UPDATE Statement

The UPDATE statement changes the values of specified columns in one or more rows in a table or view. For a full description of the UPDATE SQL statement, see Oracle Database SQL Reference.


update statement ::=

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Keyword and Parameter Description


Another (usually short) name for the referenced table or view, typically used in the WHERE clause.


The column (or one of the columns) to be updated. It must be the name of a column in the referenced table or view. A column name cannot be repeated in the column_name list. Column names need not appear in the UPDATE statement in the same order that they appear in the table or view.


Returns values from updated rows, eliminating the need to SELECT the rows afterward. You can retrieve the column values into variables or host variables, or into collections or host arrays. You cannot use the RETURNING clause for remote or parallel updates. If the statement does not affect any rows, the values of the variables specified in the RETURNING clause are undefined. For the syntax of returning_clause, see "RETURNING INTO Clause".

SET column_name = sql_expression

This clause assigns the value of sql_expression to the column identified by column_name. If sql_expression contains references to columns in the table being updated, the references are resolved in the context of the current row. The old column values are used on the right side of the equal sign.

SET column_name = (subquery3)

Assigns the value retrieved from the database by subquery3 to the column identified by column_name. The subquery must return exactly one row and one column.

SET (column_name, column_name, ...) = (subquery4)

Assigns the values retrieved from the database by subquery4 to the columns in the column_name list. The subquery must return exactly one row that includes all the columns listed. The column values returned by the subquery are assigned to the columns in the column list in order. The first value is assigned to the first column in the list, the second value is assigned to the second column in the list, and so on.


Any valid SQL expression. For more information, see Oracle Database SQL Reference.


A SELECT statement that provides a set of rows for processing. Its syntax is like that of select_into_statement without the INTO clause. See "SELECT INTO Statement".


A table or view that must be accessible when you execute the UPDATE statement, and for which you must have UPDATE privileges. For the syntax of table_reference, see "DELETE Statement".

TABLE (subquery2)

The operand of TABLE is a SELECT statement that returns a single column value, which must be a nested table or a varray. Operator TABLE informs Oracle that the value is a collection, not a scalar value.

WHERE CURRENT OF cursor_name

Refers to the latest row processed by the FETCH statement associated with the specified cursor. The cursor must be FOR UPDATE and must be open and positioned on a row. If the cursor is not open, the CURRENT OF clause causes an error. If the cursor is open, but no rows have been fetched or the last fetch returned no rows, PL/SQL raises the predefined exception NO_DATA_FOUND.

WHERE search_condition

Chooses which rows to update in the database table. Only rows that meet the search condition are updated. If you omit this clause, all rows in the table are updated.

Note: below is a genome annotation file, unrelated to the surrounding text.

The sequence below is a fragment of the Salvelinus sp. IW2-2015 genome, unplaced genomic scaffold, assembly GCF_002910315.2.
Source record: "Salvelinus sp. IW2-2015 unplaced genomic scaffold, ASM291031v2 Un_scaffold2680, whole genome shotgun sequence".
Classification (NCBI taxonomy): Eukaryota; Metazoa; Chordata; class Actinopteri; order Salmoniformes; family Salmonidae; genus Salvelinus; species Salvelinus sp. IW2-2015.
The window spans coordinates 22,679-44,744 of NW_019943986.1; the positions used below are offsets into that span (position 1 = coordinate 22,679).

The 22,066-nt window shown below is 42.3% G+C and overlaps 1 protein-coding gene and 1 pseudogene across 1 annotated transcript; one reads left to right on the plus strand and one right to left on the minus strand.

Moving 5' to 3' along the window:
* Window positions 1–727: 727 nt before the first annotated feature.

Usage Notes

You can use the UPDATE WHERE CURRENT OF statement after a fetch from an open cursor (including fetches done by a cursor FOR loop), provided the associated query is FOR UPDATE. This statement updates the row that was just fetched.

The implicit cursor SQL and the cursor attributes %NOTFOUND, %FOUND, %ROWCOUNT, and %ISOPEN let you access useful information about the execution of an UPDATE statement.


Example 13-7 creates a table with correct employee IDs but garbled names. Then it runs an UPDATE statement with a correlated query, to retrieve the correct names from the EMPLOYEES table and fix the names in the new table.

Example 13-7 Using UPDATE With a Subquery

-- Create a table with all the right IDs, but messed-up names
CREATE TABLE employee_temp AS 
  SELECT employee_id, UPPER(first_name) first_name,
    TRANSLATE(last_name,'aeiou','12345') last_name
    FROM employees;
-- Display the first 5 names to show they're messed up
   FOR person IN (SELECT * FROM employee_temp WHERE ROWNUM < 6)
      DBMS_OUTPUT.PUT_LINE(person.first_name || ' ' || person.last_name);
   UPDATE employee_temp SET (first_name, last_name) =
      (SELECT first_name, last_name FROM employees
         WHERE employee_id = employee_temp.employee_id);
   DBMS_OUTPUT.PUT_LINE('*** Updated ' || SQL%ROWCOUNT || ' rows. ***');
-- Display the first 5 names to show they've been fixed up
   FOR person IN (SELECT * FROM employee_temp WHERE ROWNUM < 6)
      DBMS_OUTPUT.PUT_LINE(person.first_name || ' ' || person.last_name);

For examples, see the following:

Example 1-12, "Creating a Stored Subprogram"
Example 4-1, "Using a Simple IF-THEN Statement"
Example 5-51, "Updating a Row Using a Record"
Example 5-52, "Using the RETURNING Clause with a Record"
Example 6-1, "Data Manipulation With PL/SQL"
Example 6-5, "Using CURRVAL and NEXTVAL"
Example 6-6, "Using ROWNUM"
Example 6-38, "Using SAVEPOINT With ROLLBACK"
Example 6-41, "Using CURRENT OF to Update the Latest Row Fetched From a Cursor"
Example 7-1, "Examples of Dynamic SQL"
Example 7-5, "Dynamic SQL with RETURNING BULK COLLECT INTO Clause"
Example 7-6, "Dynamic SQL Inside FORALL Statement"
Example 11-6, "Using Rollbacks With FORALL"
Example 11-9, "Bulk Operation That Continues Despite Exceptions"

Related Topics

"Data Manipulation"
"DELETE Statement"
"FETCH Statement"
"INSERT Statement"